Republican Sens. Susan Collins and Olympia Snowe of Maine first called President Obama’s revised birth-control bill a step in the right direction when it was announced Feb. 10.

However, Collins and Snowe said last week they now want more information before taking a position on Obama’s policy.

Initially the bill sought to require religious-affiliated employers, such Catholic hospitals and universities, to cover birth control costs for their workers.

Churches and houses of worship would have been exempt, but many Catholic leaders were still outraged by what they saw as a violation of their faith.

As a result, Obama’s bill now calls for shifting the responsibility of coverage onto insurance companies for employers who have a moral objection to it.

Megan Hannan, director of public affairs for Planned Parenthood of Northern New England, said she was disappointed Maine’s senators haven’t embraced the contraception bill because “I have always thought they were very solid on birth control.”

In 2001, Snowe wrote and Collins co-sponsored a never-passed bill that prohibited insurance plans from excluding contraceptives from their prescription benefits.

There was no religious exemption in that bill as written, but Snowe and Collins have said they favored adding a “conscience clause.”

Snowe said the White House “certainly has made some critical adjustments” to its proposal, but she still wants “to see the final rule to make sure that we understand exactly what it will do.”

Collins said she has become concerned about how the revised rule would apply to self-insured Catholic institutions.

Homeland security

Maine will receive $2.8 million in State Homeland Security Grant Program funding for 2012, down from $5.1 million last year, according to the office of Sen. Susan Collins.

It’s a cut that had been expected because federal homeland security funding for states has been on the wane in recent years. Nationally, homeland security grant funding decreased to $1.3 billion this year, from $2.1 billion in 2011.

The State Homeland Security Grant Program is run by the Maine Emergency Management Agency, which keeps 20 percent of the grant to cover administrative costs and shares the balance with county and local agencies. Its 2011 allocation of $5.1 million was down from $6.6 million in 2010.

Bruce Fitzgerald, MEMA deputy director, said the agency now will focus on spending the grant money to help local communities maintain existing equipment and programs, rather than funding new purchases and initiatives.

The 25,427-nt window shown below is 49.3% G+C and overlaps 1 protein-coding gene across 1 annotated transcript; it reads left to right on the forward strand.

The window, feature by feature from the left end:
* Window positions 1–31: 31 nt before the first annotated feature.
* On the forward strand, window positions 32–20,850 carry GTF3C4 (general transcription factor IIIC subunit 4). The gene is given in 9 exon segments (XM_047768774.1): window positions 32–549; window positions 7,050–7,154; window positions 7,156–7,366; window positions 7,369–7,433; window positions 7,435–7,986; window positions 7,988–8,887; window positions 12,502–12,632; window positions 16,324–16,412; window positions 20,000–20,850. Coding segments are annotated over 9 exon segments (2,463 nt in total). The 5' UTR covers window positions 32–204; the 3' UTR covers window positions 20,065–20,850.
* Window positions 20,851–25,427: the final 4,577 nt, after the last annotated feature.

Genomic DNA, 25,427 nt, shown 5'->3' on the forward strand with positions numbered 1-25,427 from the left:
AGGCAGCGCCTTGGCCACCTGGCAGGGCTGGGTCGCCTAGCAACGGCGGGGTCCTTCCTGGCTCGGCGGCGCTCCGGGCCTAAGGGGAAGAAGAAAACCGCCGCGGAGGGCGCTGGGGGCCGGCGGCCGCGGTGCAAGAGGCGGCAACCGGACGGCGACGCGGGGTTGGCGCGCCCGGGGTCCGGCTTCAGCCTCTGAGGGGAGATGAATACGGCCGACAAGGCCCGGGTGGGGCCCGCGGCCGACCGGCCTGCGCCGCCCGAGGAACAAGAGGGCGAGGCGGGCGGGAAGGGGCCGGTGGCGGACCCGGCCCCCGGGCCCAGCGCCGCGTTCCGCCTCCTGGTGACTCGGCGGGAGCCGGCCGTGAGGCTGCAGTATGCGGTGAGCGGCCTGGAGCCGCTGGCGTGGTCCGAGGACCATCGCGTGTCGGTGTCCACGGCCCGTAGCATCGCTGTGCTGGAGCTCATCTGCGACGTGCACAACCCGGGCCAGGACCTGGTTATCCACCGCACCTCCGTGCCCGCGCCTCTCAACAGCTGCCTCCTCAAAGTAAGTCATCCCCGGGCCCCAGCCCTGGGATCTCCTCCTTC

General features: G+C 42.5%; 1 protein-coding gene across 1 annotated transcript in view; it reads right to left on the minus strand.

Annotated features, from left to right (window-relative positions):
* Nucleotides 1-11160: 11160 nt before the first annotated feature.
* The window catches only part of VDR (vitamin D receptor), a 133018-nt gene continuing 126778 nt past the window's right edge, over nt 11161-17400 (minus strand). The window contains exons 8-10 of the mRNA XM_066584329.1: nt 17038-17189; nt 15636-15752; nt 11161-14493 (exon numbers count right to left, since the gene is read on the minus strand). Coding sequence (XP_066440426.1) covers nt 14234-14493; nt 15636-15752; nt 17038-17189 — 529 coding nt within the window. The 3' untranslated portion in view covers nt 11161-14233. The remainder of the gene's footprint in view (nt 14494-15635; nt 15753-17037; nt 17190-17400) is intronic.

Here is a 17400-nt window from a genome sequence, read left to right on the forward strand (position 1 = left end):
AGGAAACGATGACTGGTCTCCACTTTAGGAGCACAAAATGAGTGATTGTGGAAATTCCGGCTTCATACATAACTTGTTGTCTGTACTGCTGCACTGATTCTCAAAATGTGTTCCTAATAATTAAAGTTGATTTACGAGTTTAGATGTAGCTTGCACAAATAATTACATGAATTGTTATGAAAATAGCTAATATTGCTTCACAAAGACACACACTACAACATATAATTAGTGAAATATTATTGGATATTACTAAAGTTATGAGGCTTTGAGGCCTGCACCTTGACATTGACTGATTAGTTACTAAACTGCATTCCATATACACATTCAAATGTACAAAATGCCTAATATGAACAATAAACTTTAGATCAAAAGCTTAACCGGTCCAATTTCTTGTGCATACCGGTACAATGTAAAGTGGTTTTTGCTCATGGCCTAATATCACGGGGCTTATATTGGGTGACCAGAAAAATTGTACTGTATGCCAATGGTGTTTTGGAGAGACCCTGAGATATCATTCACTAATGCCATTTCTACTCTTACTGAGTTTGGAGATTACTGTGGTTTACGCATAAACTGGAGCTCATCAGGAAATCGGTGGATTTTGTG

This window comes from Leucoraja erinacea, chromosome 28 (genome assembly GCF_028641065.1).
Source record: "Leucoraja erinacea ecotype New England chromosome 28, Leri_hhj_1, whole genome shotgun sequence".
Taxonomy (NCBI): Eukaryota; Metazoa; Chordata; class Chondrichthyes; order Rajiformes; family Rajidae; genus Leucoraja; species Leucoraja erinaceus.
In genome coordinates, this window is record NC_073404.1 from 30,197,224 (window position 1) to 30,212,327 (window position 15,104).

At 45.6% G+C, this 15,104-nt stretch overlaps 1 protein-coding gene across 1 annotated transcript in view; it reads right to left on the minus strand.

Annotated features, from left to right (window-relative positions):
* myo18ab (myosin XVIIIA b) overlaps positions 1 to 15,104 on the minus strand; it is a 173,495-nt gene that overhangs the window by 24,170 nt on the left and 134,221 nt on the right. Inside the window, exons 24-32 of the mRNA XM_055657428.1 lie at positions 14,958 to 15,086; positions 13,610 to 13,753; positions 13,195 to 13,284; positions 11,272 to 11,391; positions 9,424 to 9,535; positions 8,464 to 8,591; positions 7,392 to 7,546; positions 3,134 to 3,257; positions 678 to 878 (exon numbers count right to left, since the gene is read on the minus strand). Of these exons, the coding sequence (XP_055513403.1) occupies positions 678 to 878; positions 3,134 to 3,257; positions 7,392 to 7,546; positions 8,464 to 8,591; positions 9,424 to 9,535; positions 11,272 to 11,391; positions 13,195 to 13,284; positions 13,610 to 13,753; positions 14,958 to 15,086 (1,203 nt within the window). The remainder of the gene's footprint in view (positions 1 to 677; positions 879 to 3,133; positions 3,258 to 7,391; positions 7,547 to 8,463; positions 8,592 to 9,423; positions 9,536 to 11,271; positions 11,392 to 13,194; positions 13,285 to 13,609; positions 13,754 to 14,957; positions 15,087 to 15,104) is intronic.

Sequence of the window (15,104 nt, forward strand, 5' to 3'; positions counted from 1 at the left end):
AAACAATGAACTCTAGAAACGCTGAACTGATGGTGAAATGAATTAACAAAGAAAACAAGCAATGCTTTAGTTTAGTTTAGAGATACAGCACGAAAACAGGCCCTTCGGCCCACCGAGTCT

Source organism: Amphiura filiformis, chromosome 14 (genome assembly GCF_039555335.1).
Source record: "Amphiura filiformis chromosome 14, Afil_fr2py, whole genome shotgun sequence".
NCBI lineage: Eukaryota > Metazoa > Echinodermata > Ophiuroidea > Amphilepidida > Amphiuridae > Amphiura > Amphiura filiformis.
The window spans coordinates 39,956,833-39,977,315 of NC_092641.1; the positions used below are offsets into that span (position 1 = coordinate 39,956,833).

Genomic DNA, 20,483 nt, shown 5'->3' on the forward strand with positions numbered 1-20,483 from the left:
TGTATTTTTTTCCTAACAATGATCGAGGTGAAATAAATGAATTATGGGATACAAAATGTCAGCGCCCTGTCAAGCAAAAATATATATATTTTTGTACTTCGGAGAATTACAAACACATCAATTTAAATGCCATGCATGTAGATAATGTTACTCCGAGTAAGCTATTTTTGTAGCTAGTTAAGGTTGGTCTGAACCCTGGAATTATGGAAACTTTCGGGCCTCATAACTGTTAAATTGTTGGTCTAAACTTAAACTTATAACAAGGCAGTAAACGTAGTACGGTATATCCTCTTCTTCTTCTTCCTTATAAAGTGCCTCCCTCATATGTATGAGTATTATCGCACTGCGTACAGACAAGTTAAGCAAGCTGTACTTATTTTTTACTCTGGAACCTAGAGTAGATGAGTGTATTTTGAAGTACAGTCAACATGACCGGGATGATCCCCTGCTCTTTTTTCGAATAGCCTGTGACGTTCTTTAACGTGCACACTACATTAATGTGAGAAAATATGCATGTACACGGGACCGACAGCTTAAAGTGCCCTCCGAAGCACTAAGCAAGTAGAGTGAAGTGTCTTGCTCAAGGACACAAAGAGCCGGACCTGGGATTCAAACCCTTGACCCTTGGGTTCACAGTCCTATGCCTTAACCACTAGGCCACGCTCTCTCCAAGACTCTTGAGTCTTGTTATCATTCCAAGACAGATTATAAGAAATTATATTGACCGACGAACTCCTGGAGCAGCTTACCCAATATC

The state gets a slight increase, however, for the Emergency Management Performance Grants Program – $3.4 million this year, up from $3.3 million last year. That program sends money to the state’s 16 county emergency management agencies and local agencies.

The state and local communities also can apply for other types of homeland security funding, including port and border security programs.

The city of Portland last year got a $1 million grant for port security, for instance.


Collins says U.S. companies and government agencies must do a better job securing important computer networks against cybercrime and terrorism.

Collins joined a bipartisan group of lawmakers last week in unveiling a long-anticipated cybersecurity bill.

“The threat is not just to our national security, but also to our economic well-being,” Collins said.

The lawmakers say the bill would create a public-private partnership to secure vital computer systems that, if disrupted by a cyberattack, could cause mass deaths, evacuations or other damage to the economy or national security.

Some business groups have said the legislation’s requirements may be too costly and broad.

Snowe said she, too, has been working as a member of the Senate Select Committee on Intelligence on the issue. Snowe said because of concerns about the bill imposing too much regulation, “I intend to work with my colleagues to ensure our federal response to the threats we face is balanced and protects the freedoms that we all cherish.”


Maine’s paper industry needs some help from Congress in fighting illegally subsidized goods from China and other countries, according to Rep. Mike Michaud, D-2nd District.

Michaud, chairman of the House Trade Working Group, and 42 other House members sent a bipartisan letter last week to House leaders, asking them to allow a vote on legislation that would allow the federal government to slap tariffs on such goods when needed.

The lawmakers say a recent federal appeals court decision took away that ability.

“If we do not address this ruling, we would lose one of the most important tools we have to make sure American manufacturers compete on a level playing field,” Michaud said in a statement last week. “It is critical that House leadership act immediately to preserve our ability to apply tariffs to illegally subsidized goods from China. These tariffs are critical to the coated paper industry in Maine, and it would be devastating to our paper industry if this court ruling is not addressed legislatively.”

There already is a federal rule requiring the Department of Defense to buy American-made uniforms and other gear. That rule should be extended to the Department of Homeland Security, Collins said.

Collins, the top Republican on the Senate’s homeland security committee, introduced a bill, along with Democratic Sens. Jay Rockefeller of West Virginia and Jon Tester of Montana, requiring the homeland security department to outfit its workers, which include border patrol and transportation safety agents, with American-made uniforms, footwear, field packs and other equipment.

Jonathan Riskind — 791-6280

[email protected]

Twitter: /MaineTodayDC

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